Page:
Donald Trump Calls Barack Obama ‘Bad, Or Sick, Guy’ On Twitter

Donald Trump Calls Barack Obama ‘Bad, Or Sick, Guy’ On Twitter [LOOK]

By The Independent UK on March 4, 2017
Donald Trump and Barack Obama
Donald Trump and Barack Obama meet at the White House on November 10, 2016 | Win McNamee/Getty Images

Donald Trump has claimed Barack Obama ordered for his offices in New York to be ‘wire tapped’.

The allegation – made without showing any evidence – included calling Mr Obama a “bad, or sick, guy”.

“Terrible!” the President said. “Just found out that Obama had my ‘wires tapped’ in Trump Tower just before the victory. Nothing found. This is McCarthyism!”

Soon after he added: “Is it legal for a sitting President to be “wire tapping” a race for president prior to an election? Turned down by court earlier. A new low!

“I’d bet a good lawyer could make a great case out of the fact that President Obama was tapping my phones in October, just prior to election!”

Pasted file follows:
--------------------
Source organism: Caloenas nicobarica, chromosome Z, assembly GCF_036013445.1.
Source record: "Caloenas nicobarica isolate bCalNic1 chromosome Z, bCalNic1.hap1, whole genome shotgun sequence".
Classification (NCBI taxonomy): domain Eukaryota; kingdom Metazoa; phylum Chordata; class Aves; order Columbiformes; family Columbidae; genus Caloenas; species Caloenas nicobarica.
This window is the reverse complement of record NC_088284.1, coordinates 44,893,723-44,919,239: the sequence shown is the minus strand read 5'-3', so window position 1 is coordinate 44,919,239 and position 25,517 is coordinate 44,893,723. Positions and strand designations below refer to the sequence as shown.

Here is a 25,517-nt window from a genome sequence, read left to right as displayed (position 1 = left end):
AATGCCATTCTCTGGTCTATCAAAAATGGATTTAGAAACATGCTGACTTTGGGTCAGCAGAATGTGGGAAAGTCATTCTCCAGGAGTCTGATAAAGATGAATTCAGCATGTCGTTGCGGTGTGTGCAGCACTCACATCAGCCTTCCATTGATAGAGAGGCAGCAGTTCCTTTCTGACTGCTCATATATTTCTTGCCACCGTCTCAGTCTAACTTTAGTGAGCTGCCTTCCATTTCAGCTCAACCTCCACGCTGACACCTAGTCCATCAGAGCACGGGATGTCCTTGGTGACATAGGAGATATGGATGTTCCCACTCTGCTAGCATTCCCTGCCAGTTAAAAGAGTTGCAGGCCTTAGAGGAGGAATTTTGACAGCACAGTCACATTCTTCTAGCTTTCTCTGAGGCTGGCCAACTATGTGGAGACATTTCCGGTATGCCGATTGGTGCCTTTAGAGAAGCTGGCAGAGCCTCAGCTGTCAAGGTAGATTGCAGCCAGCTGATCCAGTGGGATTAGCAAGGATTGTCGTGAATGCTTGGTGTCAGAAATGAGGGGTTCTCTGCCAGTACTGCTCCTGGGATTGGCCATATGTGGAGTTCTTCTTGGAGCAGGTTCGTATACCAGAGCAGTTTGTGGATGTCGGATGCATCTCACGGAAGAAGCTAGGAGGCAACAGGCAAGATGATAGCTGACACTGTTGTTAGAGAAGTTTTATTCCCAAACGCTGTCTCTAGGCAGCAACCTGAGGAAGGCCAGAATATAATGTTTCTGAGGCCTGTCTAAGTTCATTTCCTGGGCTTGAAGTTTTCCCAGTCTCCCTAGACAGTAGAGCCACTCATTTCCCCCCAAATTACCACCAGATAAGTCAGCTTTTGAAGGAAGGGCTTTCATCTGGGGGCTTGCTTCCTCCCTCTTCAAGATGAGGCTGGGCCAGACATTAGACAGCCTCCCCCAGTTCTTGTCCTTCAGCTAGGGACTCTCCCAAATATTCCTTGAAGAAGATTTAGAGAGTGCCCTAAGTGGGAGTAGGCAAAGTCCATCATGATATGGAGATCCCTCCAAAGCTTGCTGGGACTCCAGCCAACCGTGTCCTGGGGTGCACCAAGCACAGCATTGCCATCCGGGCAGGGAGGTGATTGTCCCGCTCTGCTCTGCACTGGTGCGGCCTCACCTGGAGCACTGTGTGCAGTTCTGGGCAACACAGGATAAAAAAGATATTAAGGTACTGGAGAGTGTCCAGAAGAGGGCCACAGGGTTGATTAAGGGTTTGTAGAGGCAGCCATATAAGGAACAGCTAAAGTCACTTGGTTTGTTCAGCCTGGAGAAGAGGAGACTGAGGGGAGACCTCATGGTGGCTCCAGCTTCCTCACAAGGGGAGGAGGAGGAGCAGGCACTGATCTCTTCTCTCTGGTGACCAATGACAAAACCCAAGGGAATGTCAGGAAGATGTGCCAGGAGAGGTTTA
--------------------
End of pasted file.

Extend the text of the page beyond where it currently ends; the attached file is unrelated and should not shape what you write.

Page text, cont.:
Mr Trump also suggested that Mr Obama was “sick”.

The President said: “How low has President Obama gone to tapp [sic] my phones during the very sacred election process. This is Nixon/Watergate. Bad (or sick) guy!”

A spokesman for Mr. Obama said any suggestion that the former president had ordered such surveillance was “simply false.”

However, despite the severity of the claim, Mr Trump did not immediately provide evidence that Mr Obama was responsible for surveillance on his property.

The President has a long history of making unfounded and sometimes bizarre claims and it is not the first time he has used them to attack his predecessor.

Mr Trump has been a strong proponent of the ‘birther’ conspiracy theory, which held that Mr Obama was not born in the US.

Using anonymous sources – which he has criticised the press for utilising – Mr Trump has at least five times alleged that Mr Obama was not born in the US and that his birth certificate was a “fraud”.

The tirade came at end of a week in which Mr Trump had been praised widely for acting in a more Presidential fashion, during his first address to Congress.

This article originally appeared on The Independent.


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